The falcata has a curved and asymmetrical blade, typically single-edged, the outline of which rotates forward in a concave manner before moving back toward the axis of symmetry at the tip. This shape places the center of gravity of the bar approximately halfway up the blade and raises the cutting point closer to the tip, maximizing the power of each cut without throwing it off balance. Sometimes it has grooves on the non-cutting edge that allow to lighten the weight of the weapon, as well as decorations in damascene or coffin, filling the incisions previously made in the blade with silver threads.
The hilt, as characteristic as the blade, is small and single-handed, and is normally offset to one side with respect to the axis of the sword. Its shape hugs the user's hand in a hook-like curve, sometimes reattaching to the blade with a chain or rivet to form a complete guard. It usually has bone or ivory scales and a pommel in the shape of a horse or griffin head.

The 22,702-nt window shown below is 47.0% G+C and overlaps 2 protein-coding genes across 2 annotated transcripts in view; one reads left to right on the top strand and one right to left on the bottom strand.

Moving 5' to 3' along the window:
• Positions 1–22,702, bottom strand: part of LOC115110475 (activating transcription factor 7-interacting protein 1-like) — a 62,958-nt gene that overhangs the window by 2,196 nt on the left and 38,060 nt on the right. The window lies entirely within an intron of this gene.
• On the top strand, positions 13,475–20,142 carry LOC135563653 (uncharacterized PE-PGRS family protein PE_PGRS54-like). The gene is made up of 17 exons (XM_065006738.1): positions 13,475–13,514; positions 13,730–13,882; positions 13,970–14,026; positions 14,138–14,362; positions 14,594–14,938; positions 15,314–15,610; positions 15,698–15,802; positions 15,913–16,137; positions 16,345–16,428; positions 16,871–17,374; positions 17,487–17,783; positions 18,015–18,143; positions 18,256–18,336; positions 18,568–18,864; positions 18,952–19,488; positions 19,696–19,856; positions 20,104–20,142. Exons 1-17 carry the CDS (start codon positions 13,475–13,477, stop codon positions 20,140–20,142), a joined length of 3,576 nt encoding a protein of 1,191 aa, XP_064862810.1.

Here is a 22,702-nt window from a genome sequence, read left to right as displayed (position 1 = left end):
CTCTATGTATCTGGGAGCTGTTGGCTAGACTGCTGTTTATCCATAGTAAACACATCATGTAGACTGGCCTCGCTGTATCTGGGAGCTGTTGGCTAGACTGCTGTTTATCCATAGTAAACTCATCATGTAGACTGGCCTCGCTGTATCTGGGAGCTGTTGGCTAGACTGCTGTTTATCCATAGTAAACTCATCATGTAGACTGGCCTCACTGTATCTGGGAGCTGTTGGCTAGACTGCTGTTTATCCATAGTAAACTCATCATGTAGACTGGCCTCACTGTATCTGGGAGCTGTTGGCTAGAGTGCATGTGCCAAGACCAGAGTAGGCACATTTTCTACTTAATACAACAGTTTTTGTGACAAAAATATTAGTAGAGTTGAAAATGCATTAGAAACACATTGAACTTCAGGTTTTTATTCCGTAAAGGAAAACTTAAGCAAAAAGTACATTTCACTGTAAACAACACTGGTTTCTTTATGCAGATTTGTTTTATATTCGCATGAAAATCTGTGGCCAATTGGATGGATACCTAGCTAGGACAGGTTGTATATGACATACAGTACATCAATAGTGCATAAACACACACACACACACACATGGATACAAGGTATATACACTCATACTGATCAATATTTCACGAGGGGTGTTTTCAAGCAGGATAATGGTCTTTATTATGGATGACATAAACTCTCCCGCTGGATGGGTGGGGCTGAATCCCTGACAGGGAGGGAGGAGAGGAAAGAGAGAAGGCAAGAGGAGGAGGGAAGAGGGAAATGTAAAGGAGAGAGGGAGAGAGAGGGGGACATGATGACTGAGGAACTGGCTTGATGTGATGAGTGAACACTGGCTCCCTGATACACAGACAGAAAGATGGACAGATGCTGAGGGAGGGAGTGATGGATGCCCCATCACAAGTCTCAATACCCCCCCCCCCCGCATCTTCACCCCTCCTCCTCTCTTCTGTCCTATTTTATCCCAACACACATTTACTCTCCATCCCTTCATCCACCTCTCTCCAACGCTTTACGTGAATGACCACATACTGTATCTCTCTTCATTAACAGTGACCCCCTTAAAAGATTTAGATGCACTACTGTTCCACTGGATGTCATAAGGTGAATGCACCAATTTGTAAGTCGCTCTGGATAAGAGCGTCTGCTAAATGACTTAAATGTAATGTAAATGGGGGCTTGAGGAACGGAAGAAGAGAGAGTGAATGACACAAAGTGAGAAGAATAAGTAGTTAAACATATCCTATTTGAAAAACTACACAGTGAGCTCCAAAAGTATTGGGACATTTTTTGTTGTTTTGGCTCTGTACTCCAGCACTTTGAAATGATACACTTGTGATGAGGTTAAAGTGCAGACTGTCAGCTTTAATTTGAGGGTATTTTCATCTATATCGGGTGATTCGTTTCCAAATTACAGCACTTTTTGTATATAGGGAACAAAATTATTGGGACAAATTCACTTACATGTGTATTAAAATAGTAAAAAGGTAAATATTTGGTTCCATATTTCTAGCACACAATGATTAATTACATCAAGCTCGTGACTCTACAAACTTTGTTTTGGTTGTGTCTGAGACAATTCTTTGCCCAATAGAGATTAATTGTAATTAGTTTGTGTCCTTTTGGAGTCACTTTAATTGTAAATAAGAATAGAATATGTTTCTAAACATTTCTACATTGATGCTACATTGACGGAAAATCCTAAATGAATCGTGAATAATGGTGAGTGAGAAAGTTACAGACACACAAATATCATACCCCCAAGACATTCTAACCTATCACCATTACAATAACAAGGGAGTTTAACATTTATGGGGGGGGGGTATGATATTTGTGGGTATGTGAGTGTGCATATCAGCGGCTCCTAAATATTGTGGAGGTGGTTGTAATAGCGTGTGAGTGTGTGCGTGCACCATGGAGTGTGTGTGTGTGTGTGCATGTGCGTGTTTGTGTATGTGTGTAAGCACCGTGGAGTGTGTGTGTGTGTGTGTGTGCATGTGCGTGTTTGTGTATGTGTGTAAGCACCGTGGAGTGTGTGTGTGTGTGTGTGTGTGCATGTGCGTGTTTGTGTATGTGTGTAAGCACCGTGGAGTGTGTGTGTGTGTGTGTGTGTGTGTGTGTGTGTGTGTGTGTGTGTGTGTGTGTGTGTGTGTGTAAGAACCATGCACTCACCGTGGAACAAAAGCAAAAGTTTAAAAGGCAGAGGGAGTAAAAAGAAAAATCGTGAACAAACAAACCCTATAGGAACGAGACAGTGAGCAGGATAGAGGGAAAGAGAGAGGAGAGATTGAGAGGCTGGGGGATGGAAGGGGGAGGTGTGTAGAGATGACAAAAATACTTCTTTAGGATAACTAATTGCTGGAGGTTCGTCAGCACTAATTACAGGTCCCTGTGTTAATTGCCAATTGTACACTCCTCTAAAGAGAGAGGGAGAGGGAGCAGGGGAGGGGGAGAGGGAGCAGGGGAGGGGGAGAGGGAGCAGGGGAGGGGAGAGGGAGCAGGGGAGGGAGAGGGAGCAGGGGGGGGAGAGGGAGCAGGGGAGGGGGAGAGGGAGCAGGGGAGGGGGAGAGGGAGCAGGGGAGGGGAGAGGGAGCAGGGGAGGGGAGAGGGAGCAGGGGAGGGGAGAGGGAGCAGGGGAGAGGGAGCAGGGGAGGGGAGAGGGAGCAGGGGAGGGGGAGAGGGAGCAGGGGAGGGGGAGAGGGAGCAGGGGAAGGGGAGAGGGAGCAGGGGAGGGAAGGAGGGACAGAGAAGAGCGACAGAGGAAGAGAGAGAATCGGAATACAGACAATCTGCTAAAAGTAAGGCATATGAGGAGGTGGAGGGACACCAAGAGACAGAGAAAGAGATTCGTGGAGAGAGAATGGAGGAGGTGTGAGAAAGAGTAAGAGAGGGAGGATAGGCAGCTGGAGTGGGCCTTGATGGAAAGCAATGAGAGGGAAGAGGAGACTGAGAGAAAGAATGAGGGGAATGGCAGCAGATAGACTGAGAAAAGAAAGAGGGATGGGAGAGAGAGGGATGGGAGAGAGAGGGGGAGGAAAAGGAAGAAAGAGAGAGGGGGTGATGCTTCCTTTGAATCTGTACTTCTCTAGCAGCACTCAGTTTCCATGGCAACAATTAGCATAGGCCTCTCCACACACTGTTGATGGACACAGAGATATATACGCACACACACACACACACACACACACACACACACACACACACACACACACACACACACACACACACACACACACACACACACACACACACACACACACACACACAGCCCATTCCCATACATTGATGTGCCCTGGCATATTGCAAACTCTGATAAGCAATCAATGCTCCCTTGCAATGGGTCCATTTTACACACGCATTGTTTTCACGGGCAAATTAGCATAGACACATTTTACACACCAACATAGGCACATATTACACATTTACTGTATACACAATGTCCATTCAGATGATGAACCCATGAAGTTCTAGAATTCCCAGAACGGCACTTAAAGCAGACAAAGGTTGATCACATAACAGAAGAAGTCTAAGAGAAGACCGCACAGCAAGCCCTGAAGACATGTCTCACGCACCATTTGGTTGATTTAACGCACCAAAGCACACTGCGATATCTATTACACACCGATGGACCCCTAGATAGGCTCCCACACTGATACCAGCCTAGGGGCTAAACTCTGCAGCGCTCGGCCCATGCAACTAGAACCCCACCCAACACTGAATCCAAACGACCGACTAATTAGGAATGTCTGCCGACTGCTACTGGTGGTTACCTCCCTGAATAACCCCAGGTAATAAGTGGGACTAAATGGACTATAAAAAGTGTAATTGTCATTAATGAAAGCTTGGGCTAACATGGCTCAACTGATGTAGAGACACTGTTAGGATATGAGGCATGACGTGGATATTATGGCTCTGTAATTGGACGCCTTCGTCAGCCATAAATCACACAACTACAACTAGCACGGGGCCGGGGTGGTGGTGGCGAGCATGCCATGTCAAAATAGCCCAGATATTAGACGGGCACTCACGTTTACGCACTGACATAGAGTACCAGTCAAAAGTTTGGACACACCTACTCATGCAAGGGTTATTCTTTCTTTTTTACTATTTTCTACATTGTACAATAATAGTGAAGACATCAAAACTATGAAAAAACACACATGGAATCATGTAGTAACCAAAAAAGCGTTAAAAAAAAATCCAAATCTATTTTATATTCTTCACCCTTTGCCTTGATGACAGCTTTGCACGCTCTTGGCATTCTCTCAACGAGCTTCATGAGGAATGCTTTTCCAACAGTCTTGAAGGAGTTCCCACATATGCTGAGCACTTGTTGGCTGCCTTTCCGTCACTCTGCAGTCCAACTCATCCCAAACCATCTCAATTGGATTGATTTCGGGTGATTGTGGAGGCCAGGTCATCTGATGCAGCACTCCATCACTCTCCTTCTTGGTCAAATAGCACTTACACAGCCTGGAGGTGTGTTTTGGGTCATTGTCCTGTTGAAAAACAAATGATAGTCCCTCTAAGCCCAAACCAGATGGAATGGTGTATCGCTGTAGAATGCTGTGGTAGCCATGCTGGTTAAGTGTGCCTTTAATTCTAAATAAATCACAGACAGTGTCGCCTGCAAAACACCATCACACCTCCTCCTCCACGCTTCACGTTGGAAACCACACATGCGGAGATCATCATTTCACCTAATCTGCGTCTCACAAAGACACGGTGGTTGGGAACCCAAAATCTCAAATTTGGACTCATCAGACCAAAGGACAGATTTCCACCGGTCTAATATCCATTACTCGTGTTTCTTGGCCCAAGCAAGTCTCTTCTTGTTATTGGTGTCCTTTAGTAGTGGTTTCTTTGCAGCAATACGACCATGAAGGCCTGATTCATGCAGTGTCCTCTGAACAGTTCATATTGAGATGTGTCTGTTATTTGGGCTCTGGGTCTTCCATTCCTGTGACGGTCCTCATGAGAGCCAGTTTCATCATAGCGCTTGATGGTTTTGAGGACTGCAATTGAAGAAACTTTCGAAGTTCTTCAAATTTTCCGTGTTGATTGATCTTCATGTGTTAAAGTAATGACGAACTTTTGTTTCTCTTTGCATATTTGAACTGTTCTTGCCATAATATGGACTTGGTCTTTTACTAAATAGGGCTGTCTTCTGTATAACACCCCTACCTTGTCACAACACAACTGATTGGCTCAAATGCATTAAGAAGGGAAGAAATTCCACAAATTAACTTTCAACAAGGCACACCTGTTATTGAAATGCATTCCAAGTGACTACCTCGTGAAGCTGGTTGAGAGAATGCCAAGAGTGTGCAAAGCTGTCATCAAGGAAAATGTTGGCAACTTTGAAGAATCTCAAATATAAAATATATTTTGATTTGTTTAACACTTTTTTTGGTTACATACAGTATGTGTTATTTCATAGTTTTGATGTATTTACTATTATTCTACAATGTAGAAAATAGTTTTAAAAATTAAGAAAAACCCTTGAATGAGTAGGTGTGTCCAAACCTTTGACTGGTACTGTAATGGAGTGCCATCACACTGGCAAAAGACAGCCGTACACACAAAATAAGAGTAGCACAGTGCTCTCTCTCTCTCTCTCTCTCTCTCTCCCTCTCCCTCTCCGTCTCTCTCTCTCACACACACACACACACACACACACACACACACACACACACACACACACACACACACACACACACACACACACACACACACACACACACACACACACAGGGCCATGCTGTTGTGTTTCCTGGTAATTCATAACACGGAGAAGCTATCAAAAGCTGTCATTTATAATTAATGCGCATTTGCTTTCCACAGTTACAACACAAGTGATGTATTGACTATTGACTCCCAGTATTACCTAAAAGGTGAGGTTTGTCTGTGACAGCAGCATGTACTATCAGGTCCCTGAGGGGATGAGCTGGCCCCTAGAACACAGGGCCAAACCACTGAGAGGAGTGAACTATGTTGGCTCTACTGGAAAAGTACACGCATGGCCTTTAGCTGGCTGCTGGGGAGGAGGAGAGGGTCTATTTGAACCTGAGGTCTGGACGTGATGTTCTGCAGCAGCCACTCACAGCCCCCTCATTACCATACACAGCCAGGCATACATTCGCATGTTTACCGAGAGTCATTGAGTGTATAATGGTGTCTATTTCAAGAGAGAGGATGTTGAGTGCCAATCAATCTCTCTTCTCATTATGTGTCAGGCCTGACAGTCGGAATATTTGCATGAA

The shape and disposition of the falcata make it an eminently cutting weapon, a task in which it performs with great efficiency compared to other types of swords. However, the frequent presence of a back edge (the edge of the edge opposite to the main edge, which occupies about the third closest to the tip) in the recovered specimens seems to suggest that it is also possible to use it as a lunge weapon.